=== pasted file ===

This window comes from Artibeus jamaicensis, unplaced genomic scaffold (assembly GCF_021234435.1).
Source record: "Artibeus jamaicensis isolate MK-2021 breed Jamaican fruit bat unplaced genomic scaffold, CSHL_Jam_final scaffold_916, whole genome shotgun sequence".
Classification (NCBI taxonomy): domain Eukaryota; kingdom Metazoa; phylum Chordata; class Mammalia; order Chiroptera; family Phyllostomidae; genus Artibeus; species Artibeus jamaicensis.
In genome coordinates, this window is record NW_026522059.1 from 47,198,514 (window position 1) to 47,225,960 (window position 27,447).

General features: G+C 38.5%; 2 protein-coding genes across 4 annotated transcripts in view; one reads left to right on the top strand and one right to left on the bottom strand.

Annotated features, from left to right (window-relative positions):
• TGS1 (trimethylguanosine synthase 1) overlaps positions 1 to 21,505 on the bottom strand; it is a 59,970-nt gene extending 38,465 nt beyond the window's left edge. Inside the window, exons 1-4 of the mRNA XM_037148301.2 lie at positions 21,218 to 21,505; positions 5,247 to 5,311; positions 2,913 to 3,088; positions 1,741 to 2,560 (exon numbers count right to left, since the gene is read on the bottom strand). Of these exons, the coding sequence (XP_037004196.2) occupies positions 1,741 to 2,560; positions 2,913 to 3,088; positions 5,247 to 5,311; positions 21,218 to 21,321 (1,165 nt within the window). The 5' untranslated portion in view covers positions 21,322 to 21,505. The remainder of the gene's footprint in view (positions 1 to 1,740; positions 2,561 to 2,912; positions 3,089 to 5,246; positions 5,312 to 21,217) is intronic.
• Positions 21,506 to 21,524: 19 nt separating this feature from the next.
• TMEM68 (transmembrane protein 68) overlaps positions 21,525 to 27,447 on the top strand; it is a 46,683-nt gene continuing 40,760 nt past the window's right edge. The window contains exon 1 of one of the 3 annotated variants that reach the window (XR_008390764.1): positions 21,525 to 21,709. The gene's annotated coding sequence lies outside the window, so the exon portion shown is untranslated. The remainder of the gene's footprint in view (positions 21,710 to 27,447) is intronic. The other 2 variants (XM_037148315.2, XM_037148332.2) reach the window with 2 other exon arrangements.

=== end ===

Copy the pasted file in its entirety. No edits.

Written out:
This window comes from Artibeus jamaicensis, unplaced genomic scaffold (assembly GCF_021234435.1).
Source record: "Artibeus jamaicensis isolate MK-2021 breed Jamaican fruit bat unplaced genomic scaffold, CSHL_Jam_final scaffold_916, whole genome shotgun sequence".
Classification (NCBI taxonomy): domain Eukaryota; kingdom Metazoa; phylum Chordata; class Mammalia; order Chiroptera; family Phyllostomidae; genus Artibeus; species Artibeus jamaicensis.
In genome coordinates, this window is record NW_026522059.1 from 47,198,514 (window position 1) to 47,225,960 (window position 27,447).

General features: G+C 38.5%; 2 protein-coding genes across 4 annotated transcripts in view; one reads left to right on the top strand and one right to left on the bottom strand.

Annotated features, from left to right (window-relative positions):
• TGS1 (trimethylguanosine synthase 1) overlaps positions 1 to 21,505 on the bottom strand; it is a 59,970-nt gene extending 38,465 nt beyond the window's left edge. Inside the window, exons 1-4 of the mRNA XM_037148301.2 lie at positions 21,218 to 21,505; positions 5,247 to 5,311; positions 2,913 to 3,088; positions 1,741 to 2,560 (exon numbers count right to left, since the gene is read on the bottom strand). Of these exons, the coding sequence (XP_037004196.2) occupies positions 1,741 to 2,560; positions 2,913 to 3,088; positions 5,247 to 5,311; positions 21,218 to 21,321 (1,165 nt within the window). The 5' untranslated portion in view covers positions 21,322 to 21,505. The remainder of the gene's footprint in view (positions 1 to 1,740; positions 2,561 to 2,912; positions 3,089 to 5,246; positions 5,312 to 21,217) is intronic.
• Positions 21,506 to 21,524: 19 nt separating this feature from the next.
• TMEM68 (transmembrane protein 68) overlaps positions 21,525 to 27,447 on the top strand; it is a 46,683-nt gene continuing 40,760 nt past the window's right edge. The window contains exon 1 of one of the 3 annotated variants that reach the window (XR_008390764.1): positions 21,525 to 21,709. The gene's annotated coding sequence lies outside the window, so the exon portion shown is untranslated. The remainder of the gene's footprint in view (positions 21,710 to 27,447) is intronic. The other 2 variants (XM_037148315.2, XM_037148332.2) reach the window with 2 other exon arrangements.